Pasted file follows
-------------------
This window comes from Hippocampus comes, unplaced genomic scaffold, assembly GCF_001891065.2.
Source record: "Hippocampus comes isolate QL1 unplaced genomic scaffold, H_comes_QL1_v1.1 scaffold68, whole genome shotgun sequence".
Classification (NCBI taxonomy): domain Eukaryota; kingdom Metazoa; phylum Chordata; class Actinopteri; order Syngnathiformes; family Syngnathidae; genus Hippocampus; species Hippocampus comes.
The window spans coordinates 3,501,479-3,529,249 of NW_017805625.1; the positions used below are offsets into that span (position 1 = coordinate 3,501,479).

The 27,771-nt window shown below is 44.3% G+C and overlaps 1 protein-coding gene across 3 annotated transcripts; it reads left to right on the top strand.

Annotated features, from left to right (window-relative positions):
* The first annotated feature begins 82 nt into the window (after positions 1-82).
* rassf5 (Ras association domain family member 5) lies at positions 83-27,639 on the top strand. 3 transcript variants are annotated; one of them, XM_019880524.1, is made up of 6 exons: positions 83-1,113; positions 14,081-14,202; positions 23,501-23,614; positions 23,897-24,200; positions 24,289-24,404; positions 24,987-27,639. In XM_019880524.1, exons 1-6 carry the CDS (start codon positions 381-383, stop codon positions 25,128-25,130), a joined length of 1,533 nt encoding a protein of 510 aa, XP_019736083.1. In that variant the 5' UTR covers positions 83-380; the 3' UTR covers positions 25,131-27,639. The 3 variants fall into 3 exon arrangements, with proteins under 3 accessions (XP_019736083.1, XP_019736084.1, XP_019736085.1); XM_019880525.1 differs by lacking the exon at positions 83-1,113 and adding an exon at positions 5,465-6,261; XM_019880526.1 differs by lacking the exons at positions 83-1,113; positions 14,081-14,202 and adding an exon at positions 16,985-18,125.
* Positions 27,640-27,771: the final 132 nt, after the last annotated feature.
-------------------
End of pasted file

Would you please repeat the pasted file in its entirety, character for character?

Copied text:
This window comes from Hippocampus comes, unplaced genomic scaffold, assembly GCF_001891065.2.
Source record: "Hippocampus comes isolate QL1 unplaced genomic scaffold, H_comes_QL1_v1.1 scaffold68, whole genome shotgun sequence".
Classification (NCBI taxonomy): domain Eukaryota; kingdom Metazoa; phylum Chordata; class Actinopteri; order Syngnathiformes; family Syngnathidae; genus Hippocampus; species Hippocampus comes.
The window spans coordinates 3,501,479-3,529,249 of NW_017805625.1; the positions used below are offsets into that span (position 1 = coordinate 3,501,479).

The 27,771-nt window shown below is 44.3% G+C and overlaps 1 protein-coding gene across 3 annotated transcripts; it reads left to right on the top strand.

Annotated features, from left to right (window-relative positions):
* The first annotated feature begins 82 nt into the window (after positions 1-82).
* rassf5 (Ras association domain family member 5) lies at positions 83-27,639 on the top strand. 3 transcript variants are annotated; one of them, XM_019880524.1, is made up of 6 exons: positions 83-1,113; positions 14,081-14,202; positions 23,501-23,614; positions 23,897-24,200; positions 24,289-24,404; positions 24,987-27,639. In XM_019880524.1, exons 1-6 carry the CDS (start codon positions 381-383, stop codon positions 25,128-25,130), a joined length of 1,533 nt encoding a protein of 510 aa, XP_019736083.1. In that variant the 5' UTR covers positions 83-380; the 3' UTR covers positions 25,131-27,639. The 3 variants fall into 3 exon arrangements, with proteins under 3 accessions (XP_019736083.1, XP_019736084.1, XP_019736085.1); XM_019880525.1 differs by lacking the exon at positions 83-1,113 and adding an exon at positions 5,465-6,261; XM_019880526.1 differs by lacking the exons at positions 83-1,113; positions 14,081-14,202 and adding an exon at positions 16,985-18,125.
* Positions 27,640-27,771: the final 132 nt, after the last annotated feature.